If you're sharing your screen, it’s good etiquette to close any tabs and windows that don’t pertain to what you're presenting. Getting an alert from your communication software or your email is distracting, or you could accidentally show sensitive information that shouldn't be shared. It’s also not a good look if you have social media or YouTube open when sharing your screen with others.
Before a video conference call, it’s good etiquette to make sure your lighting and surroundings are appropriate.
When it comes to lighting, avoid sitting in front of windows because the light from behind you will blind the webcam, making you invisible to everyone else on the call. Instead, try to pick a spot where there is light shining from behind the webcam. Most modern webcams have some sort of auto adjust, so you shouldn’t have to work too hard to find a good place to sit.
Surroundings are a bit trickier. If you’re working in a public place, make sure you are mindful about who can see your screen and don’t allow any sensitive information to be heard by surrounding people.
Generally, you don’t want to sit on a couch during a video conference, but during COVID-19 when many people are forced to work from home, it’s important to remember that not everyone has the luxury of a home office or a large enough space for a proper desk setup.
Your video conference was scheduled for a reason, so it’s good etiquette to respect everyone’s time by making sure your equipment is working properly before the meeting begins.
Test your internet connection by doing a free online speed test. A general rule of thumb is that if your connection is under 20 megabits per second, you’ll likely experience disruptions in your video call. If you’re working with slower speeds, you might want to avoid sharing your screen or, if it’s really slow, turn your video off altogether.
Make sure your microphone is working and clear. You can go into your audio preferences and do a microphone test before your meeting to make sure others will be able to hear you and that everything is working properly.
Make sure your webcam works properly. Again, make sure you’re sitting in a place that allows your webcam to pick you up clearly by sitting in a well lit area. You can test this by going into your webcam preferences before your meeting to make sure you’re good to go.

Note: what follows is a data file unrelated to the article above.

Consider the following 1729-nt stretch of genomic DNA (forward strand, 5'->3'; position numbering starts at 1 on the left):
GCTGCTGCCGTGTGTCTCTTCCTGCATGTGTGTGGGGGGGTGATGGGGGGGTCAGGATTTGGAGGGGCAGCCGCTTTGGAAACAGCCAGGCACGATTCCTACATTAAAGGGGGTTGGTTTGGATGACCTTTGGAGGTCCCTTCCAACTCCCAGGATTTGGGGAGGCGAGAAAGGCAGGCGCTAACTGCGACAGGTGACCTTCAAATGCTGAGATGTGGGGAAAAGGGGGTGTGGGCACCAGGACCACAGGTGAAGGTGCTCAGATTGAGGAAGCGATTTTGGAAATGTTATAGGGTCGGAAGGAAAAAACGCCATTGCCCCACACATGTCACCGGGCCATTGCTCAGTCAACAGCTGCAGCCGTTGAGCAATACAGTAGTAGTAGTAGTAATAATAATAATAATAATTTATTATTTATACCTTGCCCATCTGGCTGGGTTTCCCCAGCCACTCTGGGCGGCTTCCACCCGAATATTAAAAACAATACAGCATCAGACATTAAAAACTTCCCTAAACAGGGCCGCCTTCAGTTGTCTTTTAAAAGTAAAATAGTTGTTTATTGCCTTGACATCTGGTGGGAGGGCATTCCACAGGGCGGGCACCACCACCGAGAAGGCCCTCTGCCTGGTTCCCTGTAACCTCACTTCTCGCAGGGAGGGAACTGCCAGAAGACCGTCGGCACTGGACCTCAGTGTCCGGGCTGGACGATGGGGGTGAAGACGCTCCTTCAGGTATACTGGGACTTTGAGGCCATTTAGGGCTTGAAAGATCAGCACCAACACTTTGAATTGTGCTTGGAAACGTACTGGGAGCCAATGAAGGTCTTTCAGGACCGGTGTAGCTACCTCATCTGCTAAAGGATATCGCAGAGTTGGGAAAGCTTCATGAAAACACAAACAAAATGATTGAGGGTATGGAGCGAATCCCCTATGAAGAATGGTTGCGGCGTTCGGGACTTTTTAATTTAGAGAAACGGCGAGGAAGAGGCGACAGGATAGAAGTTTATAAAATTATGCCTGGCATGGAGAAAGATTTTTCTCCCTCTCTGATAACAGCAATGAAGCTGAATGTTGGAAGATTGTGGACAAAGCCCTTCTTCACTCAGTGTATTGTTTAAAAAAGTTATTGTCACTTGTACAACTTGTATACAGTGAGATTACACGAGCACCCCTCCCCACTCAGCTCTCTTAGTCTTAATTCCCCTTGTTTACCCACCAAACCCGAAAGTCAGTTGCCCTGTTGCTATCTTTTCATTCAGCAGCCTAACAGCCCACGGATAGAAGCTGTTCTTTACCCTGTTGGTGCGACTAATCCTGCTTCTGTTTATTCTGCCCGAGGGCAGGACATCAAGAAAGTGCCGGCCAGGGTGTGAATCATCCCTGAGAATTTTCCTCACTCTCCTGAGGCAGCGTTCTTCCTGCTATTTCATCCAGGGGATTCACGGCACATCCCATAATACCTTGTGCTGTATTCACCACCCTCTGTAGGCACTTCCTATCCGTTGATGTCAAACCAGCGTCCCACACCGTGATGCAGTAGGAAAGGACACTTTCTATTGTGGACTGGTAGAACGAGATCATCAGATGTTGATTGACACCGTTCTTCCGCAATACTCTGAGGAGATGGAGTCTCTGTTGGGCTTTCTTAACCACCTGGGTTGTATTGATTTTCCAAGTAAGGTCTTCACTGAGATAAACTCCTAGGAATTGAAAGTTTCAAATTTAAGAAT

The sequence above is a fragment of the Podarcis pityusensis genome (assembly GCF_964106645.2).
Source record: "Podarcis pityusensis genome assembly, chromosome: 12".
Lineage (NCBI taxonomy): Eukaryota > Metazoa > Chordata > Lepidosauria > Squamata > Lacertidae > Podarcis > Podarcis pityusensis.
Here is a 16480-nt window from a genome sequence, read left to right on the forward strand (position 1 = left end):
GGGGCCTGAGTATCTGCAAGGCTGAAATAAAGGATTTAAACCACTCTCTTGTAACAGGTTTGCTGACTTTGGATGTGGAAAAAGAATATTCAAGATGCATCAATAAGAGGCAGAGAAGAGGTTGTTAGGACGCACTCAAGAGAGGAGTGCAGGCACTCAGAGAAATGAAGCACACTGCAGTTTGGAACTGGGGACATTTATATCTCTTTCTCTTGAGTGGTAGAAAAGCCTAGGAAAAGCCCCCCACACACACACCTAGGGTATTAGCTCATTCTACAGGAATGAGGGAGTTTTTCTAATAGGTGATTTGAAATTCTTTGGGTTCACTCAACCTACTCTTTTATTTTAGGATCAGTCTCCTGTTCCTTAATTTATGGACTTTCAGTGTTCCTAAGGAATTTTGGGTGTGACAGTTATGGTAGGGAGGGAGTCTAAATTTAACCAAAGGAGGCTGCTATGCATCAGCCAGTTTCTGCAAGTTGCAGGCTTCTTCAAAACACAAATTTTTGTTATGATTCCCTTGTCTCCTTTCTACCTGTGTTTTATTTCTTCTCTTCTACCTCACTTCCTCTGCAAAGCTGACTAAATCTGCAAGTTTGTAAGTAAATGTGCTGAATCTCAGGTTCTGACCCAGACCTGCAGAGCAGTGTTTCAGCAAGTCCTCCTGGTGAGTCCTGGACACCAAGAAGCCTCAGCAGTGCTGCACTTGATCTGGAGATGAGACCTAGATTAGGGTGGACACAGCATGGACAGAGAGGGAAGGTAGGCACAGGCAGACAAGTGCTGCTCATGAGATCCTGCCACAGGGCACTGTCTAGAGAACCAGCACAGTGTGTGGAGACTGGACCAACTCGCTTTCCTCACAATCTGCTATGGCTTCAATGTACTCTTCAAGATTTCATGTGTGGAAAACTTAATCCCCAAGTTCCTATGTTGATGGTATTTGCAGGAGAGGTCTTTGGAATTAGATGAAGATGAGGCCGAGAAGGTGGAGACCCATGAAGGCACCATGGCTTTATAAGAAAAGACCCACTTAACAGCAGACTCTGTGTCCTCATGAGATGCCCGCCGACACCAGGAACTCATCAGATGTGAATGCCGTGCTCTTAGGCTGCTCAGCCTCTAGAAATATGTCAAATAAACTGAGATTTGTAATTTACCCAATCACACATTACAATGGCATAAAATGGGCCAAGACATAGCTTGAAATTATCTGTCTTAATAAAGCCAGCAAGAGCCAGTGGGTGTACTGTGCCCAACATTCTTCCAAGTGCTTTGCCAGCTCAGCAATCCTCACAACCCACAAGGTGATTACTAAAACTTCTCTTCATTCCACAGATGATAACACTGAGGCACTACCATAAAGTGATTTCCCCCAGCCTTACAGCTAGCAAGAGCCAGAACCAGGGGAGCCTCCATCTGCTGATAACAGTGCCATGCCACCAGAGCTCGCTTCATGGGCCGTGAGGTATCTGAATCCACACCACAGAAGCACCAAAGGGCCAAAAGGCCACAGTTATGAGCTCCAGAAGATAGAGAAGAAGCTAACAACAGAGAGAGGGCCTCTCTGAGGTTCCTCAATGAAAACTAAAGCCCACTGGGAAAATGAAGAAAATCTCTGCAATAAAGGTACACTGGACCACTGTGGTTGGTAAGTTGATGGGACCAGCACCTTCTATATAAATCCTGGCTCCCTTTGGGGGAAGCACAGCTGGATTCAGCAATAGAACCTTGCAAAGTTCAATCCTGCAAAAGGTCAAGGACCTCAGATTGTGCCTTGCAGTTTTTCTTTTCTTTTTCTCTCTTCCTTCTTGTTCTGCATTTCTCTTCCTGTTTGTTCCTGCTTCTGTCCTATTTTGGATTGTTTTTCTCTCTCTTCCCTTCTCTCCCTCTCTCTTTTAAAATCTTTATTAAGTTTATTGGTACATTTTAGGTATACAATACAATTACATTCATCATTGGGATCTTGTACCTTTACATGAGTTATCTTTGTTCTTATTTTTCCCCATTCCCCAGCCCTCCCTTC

If you know you’ll be doing several video conferences in the future because of COVID-19 or other extenuating circumstances, take the time to test your microphone, web cam, and internet connection ahead of time.
It’s important to remember that technology isn’t perfect and neither are your teammates. Video conferencing is necessary during remote work and is doubly important during the COVID-19 pandemic for teams to continue to succeed, but you should still be mindful when technical problems arise or distractions occur.
Pets, kids, partners, and technical problems are all a part of our daily lives during the pandemic, so make sure to practice empathy along with proper video conferencing etiquette.
Switching to remote work for your operations is disrupting and stressful, but it’s not a bad idea to set yourself up for long term success because remote work is likely going to be the new normal moving forward.
For help setting up remote work policies, start by reading A Remote Work Policy Is Crucial—Here's What You Need to Know to get your business off on the right foot.
If your business has switched to remote work and is looking for software options for the first time, take a look at our video conferencing software catalog.
Collaboration software is also necessary in a world where most of your staff is working remotely, and a lot of collaboration software comes with built-in video conferencing.
Check out the 5 highest-rated video conferencing apps in our directory*:
Google Hangouts Meet
Skype for Business
*as of 4/28/2020; products must have at least 20 reviews to be listed